I had not been camping since 2009, and as I looked at what to do with a few days off in September, all I could think of was what it sounds like to wake up in a tent.

Fedora on headrest of car
The Fedora Rides Shotgun

There have been times in my life that I slept in a tent to drop the overall cost of a cross-country vacation. I moved from New Orleans to Seattle and eventually back to NOLA, and multiple times both direction I camped with my cat, Jenny, and my bird named Charlie. Then when my daughter was going to Girl Scout camp in the Davis Mountains, I took my tent and launched out to various places, like Santa Fe, New Mexico.

I don’t need to camp anymore, but I’ve found that I miss it. This is where I need to be really honest. I don’t camp in the haul-it-in-on-your-back way. No, thank you. It’s car camping, so I have a cot and a nice tent and a great camp stove.

Catherine saw my grocery list for the trip. “You’re bringing red snapper? Orzo? Normal people make easy stuff when they camp.”

Preparing steaks, new potatoes and asparagus for the grill
Steaks, new potatoes and asparagus for the grill

Yes, I like good food, and I enjoy cooking. I’ve learned that there are many delicious things I can make with a grill, some foil and a little ingenuity.

At the end of the day, what this is really, really about  — it’s seeing the stars, and hearing the breeze pull at the tent. It’s sitting with my coffee in the morning and watching the last stars fade out, the light grow until the sun peeks her head above the horizon.

Campsite
Fixing another cup of coffee

Big Bend National Park. It happens to be my personal park.

No, really. I have been many times, simply because it was the closest big western landscape to Houston. I can go and get my desert, big sky, big rock fix in less than a week — if I have to do so.

When I came here with Drew in 2010, it was before he was diagnosed with cancer. On the Lost Mine trail, there is a vista that opens up between the peaks in the Chisos mountains and the desert stretches out into the far distance. I told Drew that right there, that spot, behind the big rock we sat on as we enjoyed the view, that would be where to bring my ashes when I died. He looked at me and said, “it’s perfect. That’s what I want, too.”

We thought we would live to be . . . well, old. I promised to chase him around the breakfast table when we were eighty.

Life had other plans for us though, and we took them as gracefully as we could. We talked several times about where he wanted me to take his ashes when he died. He never wavered.

Drew on our rock, Lost Mine Trail, 2010
Drew on our rock, Lost Mine Trail, 2010

Wasn’t he a beautiful man? I did go spread his ashes in January of 2014. Several of his siblings were able to join me, and it was a very special pilgrimage.

View from the Lost Mine Trail in Big Bend
The view from our rock

So now the fedora rides shotgun with me. This time, my trip was not about ashes and it was not about mourning. It was about feeling the Big Bend again and being very, very alive.


 

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Ann Fisher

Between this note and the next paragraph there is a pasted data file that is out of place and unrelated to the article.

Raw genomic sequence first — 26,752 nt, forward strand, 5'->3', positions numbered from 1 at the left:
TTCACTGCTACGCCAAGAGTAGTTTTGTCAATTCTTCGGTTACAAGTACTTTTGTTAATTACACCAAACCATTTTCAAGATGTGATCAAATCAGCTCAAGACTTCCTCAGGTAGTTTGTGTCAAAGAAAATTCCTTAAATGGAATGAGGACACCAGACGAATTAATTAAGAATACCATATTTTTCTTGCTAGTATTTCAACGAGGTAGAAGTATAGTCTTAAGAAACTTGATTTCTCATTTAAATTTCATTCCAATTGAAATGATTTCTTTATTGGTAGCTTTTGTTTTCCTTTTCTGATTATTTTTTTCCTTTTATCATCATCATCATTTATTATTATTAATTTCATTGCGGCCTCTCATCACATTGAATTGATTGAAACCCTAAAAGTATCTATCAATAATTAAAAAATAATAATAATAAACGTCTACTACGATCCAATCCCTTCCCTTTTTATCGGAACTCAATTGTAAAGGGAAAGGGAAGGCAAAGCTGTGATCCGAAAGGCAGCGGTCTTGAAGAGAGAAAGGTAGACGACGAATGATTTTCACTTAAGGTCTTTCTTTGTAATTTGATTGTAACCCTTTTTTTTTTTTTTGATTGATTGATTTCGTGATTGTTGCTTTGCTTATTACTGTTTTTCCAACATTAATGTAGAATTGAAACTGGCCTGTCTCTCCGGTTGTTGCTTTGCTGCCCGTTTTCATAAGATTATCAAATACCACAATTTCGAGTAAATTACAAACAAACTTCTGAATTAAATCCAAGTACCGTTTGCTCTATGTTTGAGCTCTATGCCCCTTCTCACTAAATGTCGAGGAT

The Pilgrim Soul

Ann and Catherine

My daughter Catherine turned seventeen yesterday.

My daughter
My daughter

Catherine is smart and very funny, disciplined in her studies, and she is kind. Last year, when I really wondered whether I would survive the cancer, I felt calm when I thought about Catherine. I knew she was on “her path.” And that even without me, she would be fine.

Catherine is my best. The best. Nothing I have done with my fifty years compares. To reach this point fills me with a deep sense of calm and well-being.

I have been an unlikely mother. I often think of Kate Chopin’s Awakening:

“The mother-women seemed to prevail that summer at Grand Isle. It was easy to know them, fluttering about with extended, protecting wings when any harm, real or imaginary, threatened their precious brood. They were women who idolized their children, worshiped their husbands, and esteemed it a holy privilege to efface themselves as individuals and grow wings as ministering angels.”

This was not me. I am more similar to Edna, who ended up walking into the surf to drown rather than choosing to live a life where she could not be independent.

I struggled in the baby years. I felt that I had lost myself, that Ann had disappeared.

In my teens, I was the diligent student. In my twenties, on my first solo trip to Europe, I fell deeply in love with life and travel. In my truest, deepest nature I am a curious, restless seeker. Exploration and discovery, of myself, the world, thoughts, and the meeting and knowing of people — ah, I could give my life to this! And so much of my twenties were devoted to travel and adventure. I grabbed up life in big armfuls and held it close.

In order to have my daughter, I had to let go of those things for many years.

Thankfully, that has changed. Catherine and I make trips together, and I now travel solo again. A summer school month in Florence, Italy, transformed Catherine into a self-confident traveler in her own right.

Ann Fisher and her daughter Catherine
With my daughter

As Catherine and I point towards her final year and a half of high school and we both move towards new chapters of life.

She sat snuggled up with me this morning, having her coffee while I had mine, before she got dressed and drove herself to school. These are the moments that make the whole journey worthwhile.